This makes perfect sense, as the company’s ownership is in China, its leadership is in China, and the vast majority of its development is in China. Not to mention, numerous data breaches of its US and Australian servers by Chinese entities have already been documented. And within China, the Chinese state can get access to any data they want from any company they want. While the exact scope of how much access the Chinese state has to TikTok user data is unclear, it’s plain to see it’s extensive, and this presents a multitude of security risks on many levels.
Anyone who has used TikTok has most likely noticed how easy it is to keep scrolling. A quick, impulsive check of the app can turn into hours of lost time in the vortex. On one hand, you have to hand it to the developers and UX/UI designers for creating an immersive experience. Creating such an addictive app for such a wide section of the population is no easy feat. It’s clear that it’s enjoyable, and it’s beside the point to pass judgment on those who enjoy using it.
Sharing videos and engaging with others on the platform has become a beloved pastime for over a billion users. It’s a new paradigm of expression, a unique platform for the modern digital experience. And all of this is extremely impressive, all security issues aside.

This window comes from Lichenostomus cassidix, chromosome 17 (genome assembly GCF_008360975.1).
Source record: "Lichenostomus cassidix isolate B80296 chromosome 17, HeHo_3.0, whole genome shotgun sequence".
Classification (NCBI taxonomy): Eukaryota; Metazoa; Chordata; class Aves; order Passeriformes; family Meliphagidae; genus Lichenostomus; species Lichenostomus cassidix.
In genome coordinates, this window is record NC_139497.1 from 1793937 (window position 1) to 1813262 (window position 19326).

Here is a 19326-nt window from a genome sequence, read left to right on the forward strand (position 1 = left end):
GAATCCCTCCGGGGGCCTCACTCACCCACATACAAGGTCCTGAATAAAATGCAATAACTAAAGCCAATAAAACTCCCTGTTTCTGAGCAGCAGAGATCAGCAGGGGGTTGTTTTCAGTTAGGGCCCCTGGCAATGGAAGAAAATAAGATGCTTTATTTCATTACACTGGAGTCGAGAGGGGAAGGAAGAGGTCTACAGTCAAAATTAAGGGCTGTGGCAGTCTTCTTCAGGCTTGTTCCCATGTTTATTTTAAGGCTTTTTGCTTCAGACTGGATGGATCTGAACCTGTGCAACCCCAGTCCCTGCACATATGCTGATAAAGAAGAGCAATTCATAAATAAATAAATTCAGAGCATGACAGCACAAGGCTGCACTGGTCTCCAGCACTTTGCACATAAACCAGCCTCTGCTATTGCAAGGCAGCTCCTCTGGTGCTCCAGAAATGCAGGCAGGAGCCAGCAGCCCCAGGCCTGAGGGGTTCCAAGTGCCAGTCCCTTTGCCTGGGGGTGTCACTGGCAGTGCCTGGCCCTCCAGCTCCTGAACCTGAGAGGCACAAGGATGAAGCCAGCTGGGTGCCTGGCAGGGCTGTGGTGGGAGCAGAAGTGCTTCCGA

However, the problem is, is this novel mode of interaction and entertainment worth the risks that the app itself presents? Many would argue that they have nothing to hide, that their data isn’t valuable, and they don’t care who’s collecting it. But it’s more about the bigger picture: if EVERYONE’S data is being collected and analyzed in such granular detail, if nefarious actors can potentially control the devices of a huge part of a foreign population, this is no longer about personal data protection, it’s about state security on a macro level.
This might be a compromise that far outweighs the entertainment value TikTok provides, and only time will tell how the population and state governments respond to the risks it presents.
https://www.linkedin.com/posts/activity-7009255726074265600-tftK https://www.gizmodo.com.au/2022/07/tiktok-app-phone-access/ https://techcrunch.com/2021/06/03/tiktok-just-gave-itself-permission-to-collect-biometric-data-on-u-s-users-including-faceprints-and-voiceprints/ https://www.proofpoint.com/us/blog/threat-protection/understanding-information-tiktok-gathers-and-stores